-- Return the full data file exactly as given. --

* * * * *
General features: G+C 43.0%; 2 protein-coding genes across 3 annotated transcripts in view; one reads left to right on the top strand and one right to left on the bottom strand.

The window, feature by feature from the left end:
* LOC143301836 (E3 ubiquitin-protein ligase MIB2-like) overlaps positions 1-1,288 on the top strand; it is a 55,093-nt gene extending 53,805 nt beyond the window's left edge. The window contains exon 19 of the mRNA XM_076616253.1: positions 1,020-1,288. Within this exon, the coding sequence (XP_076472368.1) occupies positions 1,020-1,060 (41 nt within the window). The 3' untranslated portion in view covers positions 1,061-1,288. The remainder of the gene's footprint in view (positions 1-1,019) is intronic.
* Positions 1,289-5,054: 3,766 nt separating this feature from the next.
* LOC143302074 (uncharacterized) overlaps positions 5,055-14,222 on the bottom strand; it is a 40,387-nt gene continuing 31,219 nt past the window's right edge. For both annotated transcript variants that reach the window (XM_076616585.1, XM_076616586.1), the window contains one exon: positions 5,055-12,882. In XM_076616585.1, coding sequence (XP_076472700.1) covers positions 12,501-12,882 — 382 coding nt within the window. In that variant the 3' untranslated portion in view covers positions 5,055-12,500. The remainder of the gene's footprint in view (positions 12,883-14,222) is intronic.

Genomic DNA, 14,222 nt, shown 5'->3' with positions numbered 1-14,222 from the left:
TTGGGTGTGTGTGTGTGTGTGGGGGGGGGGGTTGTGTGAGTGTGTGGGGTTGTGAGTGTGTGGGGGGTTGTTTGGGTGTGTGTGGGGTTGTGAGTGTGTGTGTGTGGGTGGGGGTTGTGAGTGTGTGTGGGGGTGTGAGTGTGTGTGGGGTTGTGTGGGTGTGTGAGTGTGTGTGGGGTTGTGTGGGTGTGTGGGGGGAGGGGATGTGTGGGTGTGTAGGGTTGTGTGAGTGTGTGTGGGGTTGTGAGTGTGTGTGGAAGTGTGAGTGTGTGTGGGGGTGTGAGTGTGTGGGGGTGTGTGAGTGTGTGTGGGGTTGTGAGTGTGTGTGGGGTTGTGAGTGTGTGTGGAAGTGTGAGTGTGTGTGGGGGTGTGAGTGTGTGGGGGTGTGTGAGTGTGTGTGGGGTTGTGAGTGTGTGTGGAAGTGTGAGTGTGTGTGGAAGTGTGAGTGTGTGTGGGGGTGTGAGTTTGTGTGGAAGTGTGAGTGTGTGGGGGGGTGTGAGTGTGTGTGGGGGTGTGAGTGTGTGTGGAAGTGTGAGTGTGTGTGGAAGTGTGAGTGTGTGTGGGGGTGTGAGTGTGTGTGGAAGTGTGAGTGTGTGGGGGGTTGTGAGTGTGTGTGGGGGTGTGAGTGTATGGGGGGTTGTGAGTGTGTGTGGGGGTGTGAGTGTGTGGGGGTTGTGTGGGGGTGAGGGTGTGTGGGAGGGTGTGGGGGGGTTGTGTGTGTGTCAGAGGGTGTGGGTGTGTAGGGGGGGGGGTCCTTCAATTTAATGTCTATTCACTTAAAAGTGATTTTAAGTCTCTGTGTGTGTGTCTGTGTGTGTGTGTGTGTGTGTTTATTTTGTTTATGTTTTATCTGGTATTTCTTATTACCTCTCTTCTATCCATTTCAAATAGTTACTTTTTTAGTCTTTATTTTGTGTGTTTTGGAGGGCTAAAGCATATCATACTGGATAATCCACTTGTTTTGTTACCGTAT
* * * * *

General features: G+C 43.0%; 2 protein-coding genes across 3 annotated transcripts in view; one reads left to right on the top strand and one right to left on the bottom strand.

The window, feature by feature from the left end:
* LOC143301836 (E3 ubiquitin-protein ligase MIB2-like) overlaps positions 1-1,288 on the top strand; it is a 55,093-nt gene extending 53,805 nt beyond the window's left edge. The window contains exon 19 of the mRNA XM_076616253.1: positions 1,020-1,288. Within this exon, the coding sequence (XP_076472368.1) occupies positions 1,020-1,060 (41 nt within the window). The 3' untranslated portion in view covers positions 1,061-1,288. The remainder of the gene's footprint in view (positions 1-1,019) is intronic.
* Positions 1,289-5,054: 3,766 nt separating this feature from the next.
* LOC143302074 (uncharacterized) overlaps positions 5,055-14,222 on the bottom strand; it is a 40,387-nt gene continuing 31,219 nt past the window's right edge. For both annotated transcript variants that reach the window (XM_076616585.1, XM_076616586.1), the window contains one exon: positions 5,055-12,882. In XM_076616585.1, coding sequence (XP_076472700.1) covers positions 12,501-12,882 — 382 coding nt within the window. In that variant the 3' untranslated portion in view covers positions 5,055-12,500. The remainder of the gene's footprint in view (positions 12,883-14,222) is intronic.

Genomic DNA, 14,222 nt, shown 5'->3' with positions numbered 1-14,222 from the left:
TTGGGTGTGTGTGTGTGTGTGGGGGGGGGGGTTGTGTGAGTGTGTGGGGTTGTGAGTGTGTGGGGGGTTGTTTGGGTGTGTGTGGGGTTGTGAGTGTGTGTGTGTGGGTGGGGGTTGTGAGTGTGTGTGGGGGTGTGAGTGTGTGTGGGGTTGTGTGGGTGTGTGAGTGTGTGTGGGGTTGTGTGGGTGTGTGGGGGGAGGGGATGTGTGGGTGTGTAGGGTTGTGTGAGTGTGTGTGGGGTTGTGAGTGTGTGTGGAAGTGTGAGTGTGTGTGGGGGTGTGAGTGTGTGGGGGTGTGTGAGTGTGTGTGGGGTTGTGAGTGTGTGTGGGGTTGTGAGTGTGTGTGGAAGTGTGAGTGTGTGTGGGGGTGTGAGTGTGTGGGGGTGTGTGAGTGTGTGTGGGGTTGTGAGTGTGTGTGGAAGTGTGAGTGTGTGTGGAAGTGTGAGTGTGTGTGGGGGTGTGAGTTTGTGTGGAAGTGTGAGTGTGTGGGGGGGTGTGAGTGTGTGTGGGGGTGTGAGTGTGTGTGGAAGTGTGAGTGTGTGTGGAAGTGTGAGTGTGTGTGGGGGTGTGAGTGTGTGTGGAAGTGTGAGTGTGTGGGGGGTTGTGAGTGTGTGTGGGGGTGTGAGTGTATGGGGGGTTGTGAGTGTGTGTGGGGGTGTGAGTGTGTGGGGGTTGTGTGGGGGTGAGGGTGTGTGGGAGGGTGTGGGGGGGTTGTGTGTGTGTCAGAGGGTGTGGGTGTGTAGGGGGGGGGGTCCTTCAATTTAATGTCTATTCACTTAAAAGTGATTTTAAGTCTCTGTGTGTGTGTCTGTGTGTGTGTGTGTGTGTGTTTATTTTGTTTATGTTTTATCTGGTATTTCTTATTACCTCTCTTCTATCCATTTCAAATAGTTACTTTTTTAGTCTTTATTTTGTGTGTTTTGGAGGGCTAAAGCATATCATACTGGATAATCCACTTGTTTTGTTACCGTAT